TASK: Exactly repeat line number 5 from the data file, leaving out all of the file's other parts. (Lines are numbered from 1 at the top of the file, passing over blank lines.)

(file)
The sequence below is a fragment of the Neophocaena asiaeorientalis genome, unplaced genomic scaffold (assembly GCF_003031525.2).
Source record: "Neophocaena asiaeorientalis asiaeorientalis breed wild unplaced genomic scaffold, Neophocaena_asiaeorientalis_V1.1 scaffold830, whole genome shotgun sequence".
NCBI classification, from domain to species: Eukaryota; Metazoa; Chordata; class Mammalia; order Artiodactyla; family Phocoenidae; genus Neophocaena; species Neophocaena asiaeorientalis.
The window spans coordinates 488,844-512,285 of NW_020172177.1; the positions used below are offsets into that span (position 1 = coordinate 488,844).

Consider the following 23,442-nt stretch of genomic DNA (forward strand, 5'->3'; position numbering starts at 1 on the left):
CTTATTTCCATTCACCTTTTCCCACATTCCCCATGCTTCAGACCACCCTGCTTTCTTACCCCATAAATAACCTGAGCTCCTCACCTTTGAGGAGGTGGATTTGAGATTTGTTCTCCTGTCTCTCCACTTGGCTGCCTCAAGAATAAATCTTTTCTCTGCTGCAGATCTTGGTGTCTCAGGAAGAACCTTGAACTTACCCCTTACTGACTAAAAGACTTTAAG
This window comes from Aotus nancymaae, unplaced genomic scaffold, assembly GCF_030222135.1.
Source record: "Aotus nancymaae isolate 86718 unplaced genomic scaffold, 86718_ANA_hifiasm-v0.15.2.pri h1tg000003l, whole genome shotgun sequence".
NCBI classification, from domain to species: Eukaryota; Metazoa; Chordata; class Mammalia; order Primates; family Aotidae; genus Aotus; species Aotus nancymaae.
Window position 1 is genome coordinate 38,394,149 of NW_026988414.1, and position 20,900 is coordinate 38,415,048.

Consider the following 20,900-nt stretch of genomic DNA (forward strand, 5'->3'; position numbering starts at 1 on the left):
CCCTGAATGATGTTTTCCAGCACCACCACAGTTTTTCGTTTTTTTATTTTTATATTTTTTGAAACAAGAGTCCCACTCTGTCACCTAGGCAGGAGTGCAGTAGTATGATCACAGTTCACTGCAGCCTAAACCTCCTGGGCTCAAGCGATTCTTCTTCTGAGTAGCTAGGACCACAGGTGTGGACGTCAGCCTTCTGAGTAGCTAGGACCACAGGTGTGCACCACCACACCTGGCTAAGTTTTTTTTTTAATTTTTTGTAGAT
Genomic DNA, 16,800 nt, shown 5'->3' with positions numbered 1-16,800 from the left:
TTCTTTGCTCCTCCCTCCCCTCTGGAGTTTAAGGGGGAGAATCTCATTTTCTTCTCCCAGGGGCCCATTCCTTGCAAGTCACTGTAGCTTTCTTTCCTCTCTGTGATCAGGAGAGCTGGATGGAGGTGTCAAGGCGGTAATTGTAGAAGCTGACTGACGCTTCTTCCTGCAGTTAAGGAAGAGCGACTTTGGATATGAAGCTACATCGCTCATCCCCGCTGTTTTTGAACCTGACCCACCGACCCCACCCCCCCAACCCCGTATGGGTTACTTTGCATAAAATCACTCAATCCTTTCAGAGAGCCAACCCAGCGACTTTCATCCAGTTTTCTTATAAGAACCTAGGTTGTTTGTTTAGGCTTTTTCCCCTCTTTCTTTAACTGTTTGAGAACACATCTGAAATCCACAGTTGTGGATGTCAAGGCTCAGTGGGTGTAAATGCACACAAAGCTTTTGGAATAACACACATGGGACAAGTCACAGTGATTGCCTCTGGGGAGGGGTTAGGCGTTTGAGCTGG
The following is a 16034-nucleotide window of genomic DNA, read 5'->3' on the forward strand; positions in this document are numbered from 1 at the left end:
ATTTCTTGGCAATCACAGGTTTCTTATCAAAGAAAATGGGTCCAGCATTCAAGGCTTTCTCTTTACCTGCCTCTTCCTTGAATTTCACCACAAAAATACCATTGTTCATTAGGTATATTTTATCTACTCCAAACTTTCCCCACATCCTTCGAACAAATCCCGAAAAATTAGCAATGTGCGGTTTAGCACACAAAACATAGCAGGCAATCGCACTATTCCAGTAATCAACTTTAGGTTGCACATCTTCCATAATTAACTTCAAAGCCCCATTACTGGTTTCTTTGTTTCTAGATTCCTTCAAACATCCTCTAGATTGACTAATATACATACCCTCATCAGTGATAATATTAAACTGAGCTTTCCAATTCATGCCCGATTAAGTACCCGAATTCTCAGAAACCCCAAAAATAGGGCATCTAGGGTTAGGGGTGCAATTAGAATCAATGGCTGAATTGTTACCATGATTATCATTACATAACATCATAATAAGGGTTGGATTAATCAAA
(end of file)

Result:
Consider the following 23,442-nt stretch of genomic DNA (forward strand, 5'->3'; position numbering starts at 1 on the left):